Mostly clear

Last hours to vote for the Best of Sonoma County finalists! Don't miss out!

Santa Rosa weighs big changes to building fees

Santa Rosa is considering an overhaul of the building fees it charges for everything from replacing a water heater to building a Wal-Mart.

Instead of basing fees on the values of projects, the city is following the lead of many other communities and may set its fees on the actual cost of providing plan reviews and building inspections.

The change has been in the works for years, but it took a back seat after the recession forced cutbacks in the city's Community Development Department.

Now that the budget has improved somewhat, the city has finished a lengthy study of how much it costs to process various permits and soon will ask the City Council to consider wholesale changes to how fees are set.

The council heard a summary of the study last week, opened up a 45-day comment period and set a public hearing for Nov. 5.

The changes could have major implications for the building industry in Sonoma County, depending on how much of the city's cost the council decides to recover for private development.

The city passed a policy in 2004 calling it “desirable” for all “development related” fees to recover 100 percent of the cost of processing development applications.

Fees rose in the following years, but they never got anywhere near 100 percent of the processing costs.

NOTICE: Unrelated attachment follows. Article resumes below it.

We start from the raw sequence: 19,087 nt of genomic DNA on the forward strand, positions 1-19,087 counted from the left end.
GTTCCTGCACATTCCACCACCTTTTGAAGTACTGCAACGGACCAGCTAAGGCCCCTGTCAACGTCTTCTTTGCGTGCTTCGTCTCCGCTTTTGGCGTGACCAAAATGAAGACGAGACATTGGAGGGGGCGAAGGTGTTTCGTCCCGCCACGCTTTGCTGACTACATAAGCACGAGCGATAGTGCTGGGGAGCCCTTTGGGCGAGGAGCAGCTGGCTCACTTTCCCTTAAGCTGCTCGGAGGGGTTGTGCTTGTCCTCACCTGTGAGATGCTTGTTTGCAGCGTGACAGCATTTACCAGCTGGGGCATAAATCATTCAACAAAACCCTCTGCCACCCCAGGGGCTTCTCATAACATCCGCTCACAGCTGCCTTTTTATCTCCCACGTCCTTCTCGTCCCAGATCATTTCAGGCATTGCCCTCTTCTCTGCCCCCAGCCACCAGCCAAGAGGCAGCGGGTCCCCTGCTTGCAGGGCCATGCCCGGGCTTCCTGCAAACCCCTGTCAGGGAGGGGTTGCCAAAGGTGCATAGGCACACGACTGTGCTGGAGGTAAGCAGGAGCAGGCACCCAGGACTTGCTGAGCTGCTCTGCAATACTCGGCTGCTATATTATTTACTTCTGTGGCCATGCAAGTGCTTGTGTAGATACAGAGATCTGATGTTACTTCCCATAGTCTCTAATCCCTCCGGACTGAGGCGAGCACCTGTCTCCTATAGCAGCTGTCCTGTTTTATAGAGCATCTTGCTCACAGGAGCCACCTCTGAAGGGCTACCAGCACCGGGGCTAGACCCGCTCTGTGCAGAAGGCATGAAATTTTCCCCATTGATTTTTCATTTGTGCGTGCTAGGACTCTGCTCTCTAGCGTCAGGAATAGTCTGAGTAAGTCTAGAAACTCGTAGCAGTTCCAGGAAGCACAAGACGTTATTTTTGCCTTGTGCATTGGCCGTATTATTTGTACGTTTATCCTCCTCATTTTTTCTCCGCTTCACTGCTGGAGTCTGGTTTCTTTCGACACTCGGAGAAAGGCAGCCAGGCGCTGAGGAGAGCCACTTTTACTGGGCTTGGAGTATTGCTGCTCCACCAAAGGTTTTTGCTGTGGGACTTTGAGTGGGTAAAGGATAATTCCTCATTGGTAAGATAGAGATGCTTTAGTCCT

The study showed that the city spends just over $5 million annually on development activities but collects only about $2.6 million in fees for those same activities.

That means the city is recovering only 52 percent of its costs, effectively subsidizing private development activities with $2.4 million in general tax revenue per year.

“If you don't increase fees, you will continue to subsidize with the general fund to the tune of $2.4 million per year,” Chad Wohlford, a Sacramento-based consultant, told the council.

Some of that subsidization has been intentional. Many fees, such as those for appeals and changes to homes in historic districts, have been intentionally set low to not discourage citizen participation. Others services, like pre-application reviews, are free.

© The Press Democrat |  Terms of Service |  Privacy Policy |  Jobs With Us |  RSS |  Advertising |  Sonoma Media Investments |  Place an Ad
Switch to our Mobile View